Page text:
Click on the arrow in the upper right corner to go to full screen mode.

About Time


Regular readers of this blog will remember Monday’s post from SJPOA President Bobby Lopez defending Lieutenant Jose Salcido from attacks on his character as he ponders a campaign for Santa Clara County Sheriff. Mr. Lopez pointed to Lt. Salcido’s lifetime of work keeping our streets and neighborhoods safe and his strong ties to the community as reasons why he deserved a promotion.

Well, it looks like Mayor Reed was paying attention... But seriously, we'll repeat what Mr. Lopez wrote earlier: Lt. Salcido is a good man and deserves recognition for his years of public service. Let’s hope the Mayor and others listen to him.


The Mayor's office finally got around to posting the official press release on the web. You can read it here for yourself. (Click on the arrow in the upper right corner to go to full-screen mode.)

Let's Conversate

By Bobby Lopez

When Sean Webby first called me yesterday for a comment on a story for today’s Mercury News, my initial reaction was: This must be a publicity stunt.

You see, Raj Jayadev was back at City Hall, holding a rally and calling for meetings with Mayor Reed, councilmembers, Chief Davis, and the SJPOA to have an open dialogue about community concerns with police and our union.

It makes sense that Mr. Jayadev would request a meeting by using a microphone instead of a cell phone. After all, he CC’d the mayor and the entire city council on an email he sent to me on June 4th to request just such a meeting. He also posted it on San Jose Inside as well as this website before I’d even had a chance to respond. (See comments here.)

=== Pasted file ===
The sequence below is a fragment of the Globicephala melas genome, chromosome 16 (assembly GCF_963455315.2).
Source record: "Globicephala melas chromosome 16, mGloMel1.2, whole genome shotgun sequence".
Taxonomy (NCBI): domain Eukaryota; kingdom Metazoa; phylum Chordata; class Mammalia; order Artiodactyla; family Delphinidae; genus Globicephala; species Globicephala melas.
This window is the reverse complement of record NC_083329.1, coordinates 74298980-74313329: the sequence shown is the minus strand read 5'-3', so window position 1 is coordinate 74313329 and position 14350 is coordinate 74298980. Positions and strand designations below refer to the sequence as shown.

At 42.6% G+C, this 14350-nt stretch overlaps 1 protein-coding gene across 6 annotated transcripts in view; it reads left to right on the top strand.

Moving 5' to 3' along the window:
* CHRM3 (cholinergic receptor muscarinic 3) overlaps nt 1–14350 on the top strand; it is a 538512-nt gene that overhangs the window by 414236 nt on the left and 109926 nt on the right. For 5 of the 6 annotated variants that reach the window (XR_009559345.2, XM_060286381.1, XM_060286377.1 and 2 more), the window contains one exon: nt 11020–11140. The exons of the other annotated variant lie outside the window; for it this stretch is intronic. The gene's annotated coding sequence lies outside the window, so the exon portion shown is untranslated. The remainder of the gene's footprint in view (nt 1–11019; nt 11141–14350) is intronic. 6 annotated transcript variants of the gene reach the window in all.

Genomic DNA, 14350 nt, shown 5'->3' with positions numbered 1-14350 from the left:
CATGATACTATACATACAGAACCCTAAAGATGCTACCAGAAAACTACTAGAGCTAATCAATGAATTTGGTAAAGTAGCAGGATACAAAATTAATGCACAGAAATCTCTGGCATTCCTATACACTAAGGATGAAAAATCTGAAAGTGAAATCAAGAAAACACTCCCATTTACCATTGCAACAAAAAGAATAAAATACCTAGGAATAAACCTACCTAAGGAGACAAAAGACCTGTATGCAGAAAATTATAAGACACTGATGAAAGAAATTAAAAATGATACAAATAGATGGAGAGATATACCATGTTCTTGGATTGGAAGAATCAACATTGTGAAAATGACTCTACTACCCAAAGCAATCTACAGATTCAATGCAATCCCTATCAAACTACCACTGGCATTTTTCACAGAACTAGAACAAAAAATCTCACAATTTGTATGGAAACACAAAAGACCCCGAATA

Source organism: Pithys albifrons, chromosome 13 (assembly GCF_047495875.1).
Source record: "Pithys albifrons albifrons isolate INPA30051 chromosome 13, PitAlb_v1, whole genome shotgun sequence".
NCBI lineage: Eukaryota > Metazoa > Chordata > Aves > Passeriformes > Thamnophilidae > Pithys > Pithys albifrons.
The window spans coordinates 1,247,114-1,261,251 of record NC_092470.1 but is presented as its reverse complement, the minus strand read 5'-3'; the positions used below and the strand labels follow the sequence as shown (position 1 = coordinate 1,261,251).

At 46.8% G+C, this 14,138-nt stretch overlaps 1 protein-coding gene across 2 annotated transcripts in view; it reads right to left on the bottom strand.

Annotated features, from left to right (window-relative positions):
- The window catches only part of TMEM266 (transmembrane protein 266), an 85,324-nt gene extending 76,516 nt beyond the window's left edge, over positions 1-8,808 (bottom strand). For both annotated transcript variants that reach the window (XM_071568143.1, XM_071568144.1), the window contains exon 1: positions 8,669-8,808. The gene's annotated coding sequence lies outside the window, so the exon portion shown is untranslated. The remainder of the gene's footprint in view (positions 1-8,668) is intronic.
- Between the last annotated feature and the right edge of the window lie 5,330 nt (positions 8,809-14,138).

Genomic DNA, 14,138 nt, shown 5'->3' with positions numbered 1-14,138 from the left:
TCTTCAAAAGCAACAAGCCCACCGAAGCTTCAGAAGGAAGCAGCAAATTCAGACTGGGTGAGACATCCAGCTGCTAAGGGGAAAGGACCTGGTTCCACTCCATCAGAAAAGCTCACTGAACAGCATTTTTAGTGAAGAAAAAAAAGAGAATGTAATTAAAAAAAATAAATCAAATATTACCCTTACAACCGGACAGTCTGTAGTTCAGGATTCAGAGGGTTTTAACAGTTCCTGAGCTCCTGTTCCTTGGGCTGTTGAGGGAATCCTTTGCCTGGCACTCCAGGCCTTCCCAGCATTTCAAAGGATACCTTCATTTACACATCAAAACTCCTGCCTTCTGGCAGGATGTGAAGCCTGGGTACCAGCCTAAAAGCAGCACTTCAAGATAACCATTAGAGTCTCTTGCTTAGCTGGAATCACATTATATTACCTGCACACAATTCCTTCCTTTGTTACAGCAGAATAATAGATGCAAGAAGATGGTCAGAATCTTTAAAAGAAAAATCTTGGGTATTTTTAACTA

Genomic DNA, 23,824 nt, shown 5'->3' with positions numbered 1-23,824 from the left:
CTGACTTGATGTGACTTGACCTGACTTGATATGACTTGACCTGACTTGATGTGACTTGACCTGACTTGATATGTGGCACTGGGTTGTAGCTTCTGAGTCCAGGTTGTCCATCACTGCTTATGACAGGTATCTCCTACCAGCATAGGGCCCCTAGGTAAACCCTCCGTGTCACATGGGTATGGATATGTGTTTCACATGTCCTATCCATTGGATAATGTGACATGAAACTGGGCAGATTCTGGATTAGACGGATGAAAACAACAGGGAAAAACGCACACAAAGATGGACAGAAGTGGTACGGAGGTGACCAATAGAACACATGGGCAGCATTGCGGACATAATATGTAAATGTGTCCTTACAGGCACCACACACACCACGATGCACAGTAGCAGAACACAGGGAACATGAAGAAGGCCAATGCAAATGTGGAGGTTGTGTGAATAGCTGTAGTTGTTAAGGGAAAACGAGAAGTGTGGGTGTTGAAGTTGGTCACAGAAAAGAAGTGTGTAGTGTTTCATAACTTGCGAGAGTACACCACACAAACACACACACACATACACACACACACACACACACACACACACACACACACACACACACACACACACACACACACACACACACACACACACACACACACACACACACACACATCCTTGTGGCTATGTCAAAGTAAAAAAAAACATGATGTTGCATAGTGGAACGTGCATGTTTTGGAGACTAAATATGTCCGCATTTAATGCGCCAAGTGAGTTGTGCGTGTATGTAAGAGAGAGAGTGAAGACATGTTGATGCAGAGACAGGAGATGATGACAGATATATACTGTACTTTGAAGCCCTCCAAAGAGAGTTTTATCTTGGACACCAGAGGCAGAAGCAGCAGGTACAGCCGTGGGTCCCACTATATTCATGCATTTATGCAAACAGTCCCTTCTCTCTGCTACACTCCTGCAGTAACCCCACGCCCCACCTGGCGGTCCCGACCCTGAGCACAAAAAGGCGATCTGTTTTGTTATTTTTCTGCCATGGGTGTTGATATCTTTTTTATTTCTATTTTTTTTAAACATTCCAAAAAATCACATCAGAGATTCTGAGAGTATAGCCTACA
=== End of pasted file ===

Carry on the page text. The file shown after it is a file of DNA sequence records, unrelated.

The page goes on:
Of course, if he wanted to sit down, he could’ve just called me. That’s what Skyler Porras of the ACLU did several weeks ago. I ended up meeting with Ms. Porras, and we had a productive conversation, even though we don’t see eye to eye on everything.

In my mind, there’s a pattern developing. Remember, Mr. Jayadev’s comments at the City Council meeting on May 5th, which were featured in our now-infamous YouTube video? At that meeting, he used the vague notion of a “street response” as a political threat to intimidate the council into judging arrest data before an independent analysis could happen. I think he believed protests would not reflect well on politicians at election time and the council would indeed feel threatened.

In another case, just a week before that council meeting, Mr. Jayadev walked off the Public Intoxication Task Force in protest. This was an interesting move because he was among the most vocal community members who called for the mayor to create such a task force.

These were the thoughts running through my mind when Mr. Webby called. I got ticked off and said I wouldn’t meet with Mr. Jayadev.

But after I hung up, I remembered my email response to Mr. Jayadev’s request for a meeting almost a month ago. I told him exactly what I later told Ms. Porras: I have an open door policy, and I’ll meet with anyone who wants to talk.

So I called Mr. Webby back and said I would meet even though, given Mr. Jayadev’s track record, I’m skeptical that he wants to engage in a real dialogue.

I’m used to working with all kinds of people, even difficult personalities. I’ll be interested to see if Mr. Jayadev walks out of our meeting to call a press conference if we disagree. What do you think?

Bobby Lopez is President of the San Jose Police Officers' Association.

Dollars and Sense

By Ed Rast

Did you know that the San Jose budget is one of the most perplexing documents in the world?

Administrations of different cities use significantly different but easily understood language, performance metrics, and comparisons in documents presented to their Council as the basis for final budget decisions. The idea being that the average citizen shouldn’t have too much trouble following the flow of money from revenue to expenditure in their city’s budget documents.